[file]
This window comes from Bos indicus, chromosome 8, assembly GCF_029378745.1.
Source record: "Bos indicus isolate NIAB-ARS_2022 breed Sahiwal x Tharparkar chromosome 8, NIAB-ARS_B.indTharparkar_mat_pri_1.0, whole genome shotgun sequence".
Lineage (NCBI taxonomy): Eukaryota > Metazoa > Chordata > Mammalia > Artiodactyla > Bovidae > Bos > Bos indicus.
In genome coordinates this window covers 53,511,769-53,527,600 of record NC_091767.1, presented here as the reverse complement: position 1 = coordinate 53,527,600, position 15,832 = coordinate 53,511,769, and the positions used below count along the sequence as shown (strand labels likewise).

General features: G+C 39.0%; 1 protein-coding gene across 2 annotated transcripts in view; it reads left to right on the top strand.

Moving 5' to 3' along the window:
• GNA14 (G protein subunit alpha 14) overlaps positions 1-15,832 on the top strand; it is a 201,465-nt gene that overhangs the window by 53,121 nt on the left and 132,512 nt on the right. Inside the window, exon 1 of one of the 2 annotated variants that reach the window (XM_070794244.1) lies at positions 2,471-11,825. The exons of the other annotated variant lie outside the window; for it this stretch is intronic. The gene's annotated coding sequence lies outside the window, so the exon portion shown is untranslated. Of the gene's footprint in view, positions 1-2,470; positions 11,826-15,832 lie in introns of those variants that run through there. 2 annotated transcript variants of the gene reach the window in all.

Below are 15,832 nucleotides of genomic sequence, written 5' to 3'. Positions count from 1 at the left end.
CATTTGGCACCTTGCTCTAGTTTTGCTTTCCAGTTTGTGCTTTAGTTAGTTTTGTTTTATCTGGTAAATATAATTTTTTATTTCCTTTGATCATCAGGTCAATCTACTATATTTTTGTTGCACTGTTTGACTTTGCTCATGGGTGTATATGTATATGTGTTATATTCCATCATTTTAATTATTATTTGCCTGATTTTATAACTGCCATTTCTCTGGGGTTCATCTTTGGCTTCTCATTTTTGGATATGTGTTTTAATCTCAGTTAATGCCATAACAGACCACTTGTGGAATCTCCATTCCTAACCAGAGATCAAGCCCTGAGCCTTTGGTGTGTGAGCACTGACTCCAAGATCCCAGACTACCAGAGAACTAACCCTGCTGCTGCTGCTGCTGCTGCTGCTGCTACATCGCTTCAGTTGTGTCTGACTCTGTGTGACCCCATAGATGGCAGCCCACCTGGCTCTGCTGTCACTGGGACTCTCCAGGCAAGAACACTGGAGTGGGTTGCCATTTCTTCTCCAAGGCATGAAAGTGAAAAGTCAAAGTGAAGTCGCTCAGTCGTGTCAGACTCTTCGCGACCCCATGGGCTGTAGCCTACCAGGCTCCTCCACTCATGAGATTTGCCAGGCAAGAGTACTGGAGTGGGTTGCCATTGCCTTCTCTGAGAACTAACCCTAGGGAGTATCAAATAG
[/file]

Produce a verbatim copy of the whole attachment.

This window comes from Bos indicus, chromosome 8, assembly GCF_029378745.1.
Source record: "Bos indicus isolate NIAB-ARS_2022 breed Sahiwal x Tharparkar chromosome 8, NIAB-ARS_B.indTharparkar_mat_pri_1.0, whole genome shotgun sequence".
Lineage (NCBI taxonomy): Eukaryota > Metazoa > Chordata > Mammalia > Artiodactyla > Bovidae > Bos > Bos indicus.
In genome coordinates this window covers 53,511,769-53,527,600 of record NC_091767.1, presented here as the reverse complement: position 1 = coordinate 53,527,600, position 15,832 = coordinate 53,511,769, and the positions used below count along the sequence as shown (strand labels likewise).

General features: G+C 39.0%; 1 protein-coding gene across 2 annotated transcripts in view; it reads left to right on the top strand.

Moving 5' to 3' along the window:
• GNA14 (G protein subunit alpha 14) overlaps positions 1-15,832 on the top strand; it is a 201,465-nt gene that overhangs the window by 53,121 nt on the left and 132,512 nt on the right. Inside the window, exon 1 of one of the 2 annotated variants that reach the window (XM_070794244.1) lies at positions 2,471-11,825. The exons of the other annotated variant lie outside the window; for it this stretch is intronic. The gene's annotated coding sequence lies outside the window, so the exon portion shown is untranslated. Of the gene's footprint in view, positions 1-2,470; positions 11,826-15,832 lie in introns of those variants that run through there. 2 annotated transcript variants of the gene reach the window in all.

Below are 15,832 nucleotides of genomic sequence, written 5' to 3'. Positions count from 1 at the left end.
CATTTGGCACCTTGCTCTAGTTTTGCTTTCCAGTTTGTGCTTTAGTTAGTTTTGTTTTATCTGGTAAATATAATTTTTTATTTCCTTTGATCATCAGGTCAATCTACTATATTTTTGTTGCACTGTTTGACTTTGCTCATGGGTGTATATGTATATGTGTTATATTCCATCATTTTAATTATTATTTGCCTGATTTTATAACTGCCATTTCTCTGGGGTTCATCTTTGGCTTCTCATTTTTGGATATGTGTTTTAATCTCAGTTAATGCCATAACAGACCACTTGTGGAATCTCCATTCCTAACCAGAGATCAAGCCCTGAGCCTTTGGTGTGTGAGCACTGACTCCAAGATCCCAGACTACCAGAGAACTAACCCTGCTGCTGCTGCTGCTGCTGCTGCTGCTACATCGCTTCAGTTGTGTCTGACTCTGTGTGACCCCATAGATGGCAGCCCACCTGGCTCTGCTGTCACTGGGACTCTCCAGGCAAGAACACTGGAGTGGGTTGCCATTTCTTCTCCAAGGCATGAAAGTGAAAAGTCAAAGTGAAGTCGCTCAGTCGTGTCAGACTCTTCGCGACCCCATGGGCTGTAGCCTACCAGGCTCCTCCACTCATGAGATTTGCCAGGCAAGAGTACTGGAGTGGGTTGCCATTGCCTTCTCTGAGAACTAACCCTAGGGAGTATCAAATAG